Yordano Ventura Remembered

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You often hear that “baseball is a kid’s game”, a phrase that bears a ton of truth. For many fans, they fall in love with the game at a young age and never lose that youthful exuberance when at the ballpark. Players are no different, as many play as if they are still ten years old, kicking dirt on a backfield while playing a pick up game with friends. The realities of life sometimes slip away during the span of a baseball game, as all the daily worries seem to slide into a separate filter, only to be untapped at a later date. Last year, baseball lost a grown up kid in Jose Fernandez, an elite pitcher who’s life was taken all too soon. On Sunday, Kansas City Royals pitcher Yordano Ventura, just 25, fell to the same fate, dying from a traffic crash in the Dominican Republic. Ventura was not wearing a seat belt and was thrown from his vehicle after losing control of it on the highway. Apparently there was some thick fog when the accident happened. For a guy who only pitched three full seasons in the majors, there are a ton of memories for Royals fans to remember him by.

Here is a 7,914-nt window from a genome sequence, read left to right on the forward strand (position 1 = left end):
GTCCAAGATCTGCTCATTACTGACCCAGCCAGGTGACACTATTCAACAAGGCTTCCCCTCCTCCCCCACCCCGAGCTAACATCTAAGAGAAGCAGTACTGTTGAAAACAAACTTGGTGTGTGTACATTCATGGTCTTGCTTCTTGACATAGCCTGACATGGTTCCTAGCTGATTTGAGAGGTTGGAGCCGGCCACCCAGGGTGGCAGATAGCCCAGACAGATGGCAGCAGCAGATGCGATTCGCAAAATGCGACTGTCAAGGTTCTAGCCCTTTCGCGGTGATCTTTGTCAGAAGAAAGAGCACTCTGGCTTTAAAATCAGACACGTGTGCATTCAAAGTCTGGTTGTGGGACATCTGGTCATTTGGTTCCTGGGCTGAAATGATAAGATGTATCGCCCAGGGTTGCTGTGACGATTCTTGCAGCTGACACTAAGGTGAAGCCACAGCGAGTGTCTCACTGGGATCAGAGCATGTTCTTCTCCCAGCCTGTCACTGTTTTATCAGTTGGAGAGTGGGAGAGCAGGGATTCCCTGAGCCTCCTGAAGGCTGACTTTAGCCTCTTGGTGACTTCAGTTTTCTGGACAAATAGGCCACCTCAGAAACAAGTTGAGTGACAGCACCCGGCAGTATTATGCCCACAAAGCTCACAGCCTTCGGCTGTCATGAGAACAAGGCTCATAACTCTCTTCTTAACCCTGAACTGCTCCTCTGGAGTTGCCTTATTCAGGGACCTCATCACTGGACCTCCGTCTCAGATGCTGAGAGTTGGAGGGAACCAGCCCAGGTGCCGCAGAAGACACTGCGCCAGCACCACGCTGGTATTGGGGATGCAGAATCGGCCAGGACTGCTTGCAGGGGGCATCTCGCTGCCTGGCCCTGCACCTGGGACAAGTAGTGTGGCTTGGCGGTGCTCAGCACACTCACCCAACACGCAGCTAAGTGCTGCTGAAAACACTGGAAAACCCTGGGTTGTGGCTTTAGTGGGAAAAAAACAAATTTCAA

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Ventura first started showing up on most Royals fan’s radar in late 2012, a season where he fanned 130 batters in 109 minor league innings. His ascension in the Royals farm system continued in 2013, where he struck out 155 hitters in just 134 innings and was a September call-up that year, starting three games while throwing just 15 innings and producing an ERA+ of 120. The report back then was pretty simple; lanky righthander with a power arm that would sometimes allow too many baserunners. He was already getting comparisons with Hall of Fame pitcher Pedro Martinez, as there were even questions on whether or not his frame could hold up to a full major league season. That would be put to the test in 2014, as Ventura made the team out of Spring Training, throwing 183 innings, posting an ERA+ of 123, a FIP of 3.60 and a strike out to walk ratio of 2.30. Ventura would end up 6th in the Amiercan League Rookie of the Year voting. He was already cementing his spot in the Kansas City rotation and would further that even more in October.